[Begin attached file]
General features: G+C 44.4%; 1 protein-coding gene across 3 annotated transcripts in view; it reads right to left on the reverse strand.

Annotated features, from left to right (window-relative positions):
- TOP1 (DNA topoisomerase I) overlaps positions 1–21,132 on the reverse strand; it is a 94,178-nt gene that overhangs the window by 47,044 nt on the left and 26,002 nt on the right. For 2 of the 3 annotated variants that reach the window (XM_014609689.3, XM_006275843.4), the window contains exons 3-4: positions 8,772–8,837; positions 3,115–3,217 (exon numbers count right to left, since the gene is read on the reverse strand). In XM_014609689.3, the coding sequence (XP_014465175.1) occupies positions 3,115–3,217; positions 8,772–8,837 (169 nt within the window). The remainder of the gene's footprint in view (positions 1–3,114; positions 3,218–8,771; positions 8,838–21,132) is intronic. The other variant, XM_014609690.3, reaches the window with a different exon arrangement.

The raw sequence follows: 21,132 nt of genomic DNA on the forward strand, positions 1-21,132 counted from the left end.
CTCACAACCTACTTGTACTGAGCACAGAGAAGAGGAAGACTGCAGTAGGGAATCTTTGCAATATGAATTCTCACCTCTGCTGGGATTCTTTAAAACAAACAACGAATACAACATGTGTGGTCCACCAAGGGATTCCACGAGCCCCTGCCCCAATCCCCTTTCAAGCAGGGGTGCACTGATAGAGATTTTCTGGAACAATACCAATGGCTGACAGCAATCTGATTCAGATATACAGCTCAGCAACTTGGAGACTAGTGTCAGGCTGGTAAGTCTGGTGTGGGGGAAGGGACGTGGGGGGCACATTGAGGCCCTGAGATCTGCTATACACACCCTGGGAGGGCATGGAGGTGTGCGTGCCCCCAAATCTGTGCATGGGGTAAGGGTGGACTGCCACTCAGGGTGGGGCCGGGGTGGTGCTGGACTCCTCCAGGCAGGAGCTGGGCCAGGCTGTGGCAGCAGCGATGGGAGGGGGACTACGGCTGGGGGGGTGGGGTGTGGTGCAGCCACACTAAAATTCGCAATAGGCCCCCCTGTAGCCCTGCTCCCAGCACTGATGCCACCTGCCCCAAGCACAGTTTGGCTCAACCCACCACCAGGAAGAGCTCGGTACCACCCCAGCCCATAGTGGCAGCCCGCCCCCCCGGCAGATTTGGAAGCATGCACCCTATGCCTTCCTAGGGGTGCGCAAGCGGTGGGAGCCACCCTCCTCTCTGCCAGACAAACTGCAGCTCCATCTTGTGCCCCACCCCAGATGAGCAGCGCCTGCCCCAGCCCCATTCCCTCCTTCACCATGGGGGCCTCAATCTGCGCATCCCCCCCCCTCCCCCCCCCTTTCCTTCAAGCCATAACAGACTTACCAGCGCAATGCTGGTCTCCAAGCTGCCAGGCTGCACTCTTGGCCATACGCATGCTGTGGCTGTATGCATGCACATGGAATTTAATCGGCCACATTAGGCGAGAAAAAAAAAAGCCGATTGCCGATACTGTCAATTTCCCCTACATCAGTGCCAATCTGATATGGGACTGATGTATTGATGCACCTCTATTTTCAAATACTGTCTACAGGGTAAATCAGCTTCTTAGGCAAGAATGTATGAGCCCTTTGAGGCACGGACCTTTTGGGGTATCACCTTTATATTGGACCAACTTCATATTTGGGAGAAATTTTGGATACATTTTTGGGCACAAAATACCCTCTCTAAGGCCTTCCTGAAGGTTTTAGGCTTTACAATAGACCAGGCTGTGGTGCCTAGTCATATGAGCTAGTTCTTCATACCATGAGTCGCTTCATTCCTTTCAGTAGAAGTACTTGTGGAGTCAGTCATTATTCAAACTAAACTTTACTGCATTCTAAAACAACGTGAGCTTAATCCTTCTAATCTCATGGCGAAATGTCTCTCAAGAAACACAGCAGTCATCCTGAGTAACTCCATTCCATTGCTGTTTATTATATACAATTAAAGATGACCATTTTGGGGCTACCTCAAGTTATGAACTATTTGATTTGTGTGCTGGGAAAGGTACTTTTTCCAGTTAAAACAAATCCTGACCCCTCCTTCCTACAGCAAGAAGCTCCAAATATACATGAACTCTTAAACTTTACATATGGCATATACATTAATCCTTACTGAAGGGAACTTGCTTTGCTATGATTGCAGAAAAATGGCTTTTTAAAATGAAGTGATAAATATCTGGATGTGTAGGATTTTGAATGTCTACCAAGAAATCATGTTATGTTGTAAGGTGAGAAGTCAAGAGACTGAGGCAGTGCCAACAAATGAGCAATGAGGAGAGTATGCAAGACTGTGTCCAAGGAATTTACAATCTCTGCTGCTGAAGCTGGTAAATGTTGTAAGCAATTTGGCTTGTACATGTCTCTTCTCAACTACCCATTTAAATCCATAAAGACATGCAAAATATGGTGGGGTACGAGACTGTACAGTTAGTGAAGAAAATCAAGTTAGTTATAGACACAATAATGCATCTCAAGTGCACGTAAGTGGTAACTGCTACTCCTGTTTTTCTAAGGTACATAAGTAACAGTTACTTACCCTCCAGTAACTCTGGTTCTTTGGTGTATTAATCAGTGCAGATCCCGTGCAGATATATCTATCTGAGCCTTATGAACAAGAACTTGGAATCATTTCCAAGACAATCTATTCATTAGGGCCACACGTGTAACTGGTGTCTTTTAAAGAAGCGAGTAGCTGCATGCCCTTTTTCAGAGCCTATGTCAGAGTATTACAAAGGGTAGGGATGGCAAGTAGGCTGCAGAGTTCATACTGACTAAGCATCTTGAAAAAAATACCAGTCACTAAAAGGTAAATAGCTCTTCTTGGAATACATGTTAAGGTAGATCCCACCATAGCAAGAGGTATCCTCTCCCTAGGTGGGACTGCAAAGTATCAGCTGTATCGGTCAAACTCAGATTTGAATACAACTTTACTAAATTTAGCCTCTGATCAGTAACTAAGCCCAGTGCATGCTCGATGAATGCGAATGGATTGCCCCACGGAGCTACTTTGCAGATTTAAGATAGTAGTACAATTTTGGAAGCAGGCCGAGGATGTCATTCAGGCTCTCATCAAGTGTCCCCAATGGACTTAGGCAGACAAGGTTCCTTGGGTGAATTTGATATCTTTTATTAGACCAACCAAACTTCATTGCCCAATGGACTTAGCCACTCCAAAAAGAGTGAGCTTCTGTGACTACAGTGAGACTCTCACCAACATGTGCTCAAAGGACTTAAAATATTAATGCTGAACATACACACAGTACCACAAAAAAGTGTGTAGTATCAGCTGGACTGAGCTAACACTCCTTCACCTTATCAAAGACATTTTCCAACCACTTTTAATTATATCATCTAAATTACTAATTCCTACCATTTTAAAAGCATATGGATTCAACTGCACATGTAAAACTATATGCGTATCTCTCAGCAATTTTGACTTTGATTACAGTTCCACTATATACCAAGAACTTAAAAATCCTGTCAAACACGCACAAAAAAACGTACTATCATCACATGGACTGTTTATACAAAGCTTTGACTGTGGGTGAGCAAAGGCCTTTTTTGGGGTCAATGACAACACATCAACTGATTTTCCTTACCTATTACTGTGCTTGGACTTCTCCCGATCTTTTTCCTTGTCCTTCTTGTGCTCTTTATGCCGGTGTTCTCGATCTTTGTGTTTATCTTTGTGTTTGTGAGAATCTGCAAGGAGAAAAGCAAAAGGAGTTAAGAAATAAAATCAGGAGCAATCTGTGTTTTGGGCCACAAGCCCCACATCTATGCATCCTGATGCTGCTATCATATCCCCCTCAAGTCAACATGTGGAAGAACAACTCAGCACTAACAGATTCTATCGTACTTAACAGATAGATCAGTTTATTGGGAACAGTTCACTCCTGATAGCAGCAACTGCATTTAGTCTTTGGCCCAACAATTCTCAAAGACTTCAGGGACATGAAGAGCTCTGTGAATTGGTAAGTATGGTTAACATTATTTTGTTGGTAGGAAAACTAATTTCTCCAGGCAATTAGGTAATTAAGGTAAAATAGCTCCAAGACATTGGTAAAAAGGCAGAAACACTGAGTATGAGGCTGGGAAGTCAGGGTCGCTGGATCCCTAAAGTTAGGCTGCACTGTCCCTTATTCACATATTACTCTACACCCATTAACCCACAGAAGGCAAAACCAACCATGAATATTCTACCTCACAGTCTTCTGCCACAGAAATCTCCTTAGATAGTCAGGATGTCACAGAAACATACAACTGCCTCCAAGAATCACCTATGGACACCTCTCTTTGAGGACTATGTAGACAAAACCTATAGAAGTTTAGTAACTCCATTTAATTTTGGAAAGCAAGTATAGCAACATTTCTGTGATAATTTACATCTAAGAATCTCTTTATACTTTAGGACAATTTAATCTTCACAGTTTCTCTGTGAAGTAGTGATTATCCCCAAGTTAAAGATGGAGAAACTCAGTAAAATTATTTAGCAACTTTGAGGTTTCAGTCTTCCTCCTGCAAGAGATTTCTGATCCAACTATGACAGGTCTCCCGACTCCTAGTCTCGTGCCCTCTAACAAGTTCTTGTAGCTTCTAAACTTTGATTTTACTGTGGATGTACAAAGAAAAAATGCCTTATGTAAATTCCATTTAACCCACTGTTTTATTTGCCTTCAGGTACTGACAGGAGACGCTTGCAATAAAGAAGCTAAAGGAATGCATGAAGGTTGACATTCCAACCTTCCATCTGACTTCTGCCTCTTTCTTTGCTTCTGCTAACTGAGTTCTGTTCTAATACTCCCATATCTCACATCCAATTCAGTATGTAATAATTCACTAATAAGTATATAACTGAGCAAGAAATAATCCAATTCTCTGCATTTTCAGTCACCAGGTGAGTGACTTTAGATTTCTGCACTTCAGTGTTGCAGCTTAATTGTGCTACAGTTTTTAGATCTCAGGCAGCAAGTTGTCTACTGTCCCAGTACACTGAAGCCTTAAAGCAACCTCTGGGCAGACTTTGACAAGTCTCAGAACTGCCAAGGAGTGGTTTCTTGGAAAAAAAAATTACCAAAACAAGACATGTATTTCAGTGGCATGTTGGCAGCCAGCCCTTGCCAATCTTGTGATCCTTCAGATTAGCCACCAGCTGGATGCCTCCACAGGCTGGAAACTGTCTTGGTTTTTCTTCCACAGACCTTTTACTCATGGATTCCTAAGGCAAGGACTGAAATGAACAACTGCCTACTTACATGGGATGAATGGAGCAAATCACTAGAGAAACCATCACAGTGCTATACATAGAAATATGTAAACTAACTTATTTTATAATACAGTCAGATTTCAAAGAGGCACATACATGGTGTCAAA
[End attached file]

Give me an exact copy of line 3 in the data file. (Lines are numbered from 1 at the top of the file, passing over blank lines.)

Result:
- TOP1 (DNA topoisomerase I) overlaps positions 1–21,132 on the reverse strand; it is a 94,178-nt gene that overhangs the window by 47,044 nt on the left and 26,002 nt on the right. For 2 of the 3 annotated variants that reach the window (XM_014609689.3, XM_006275843.4), the window contains exons 3-4: positions 8,772–8,837; positions 3,115–3,217 (exon numbers count right to left, since the gene is read on the reverse strand). In XM_014609689.3, the coding sequence (XP_014465175.1) occupies positions 3,115–3,217; positions 8,772–8,837 (169 nt within the window). The remainder of the gene's footprint in view (positions 1–3,114; positions 3,218–8,771; positions 8,838–21,132) is intronic. The other variant, XM_014609690.3, reaches the window with a different exon arrangement.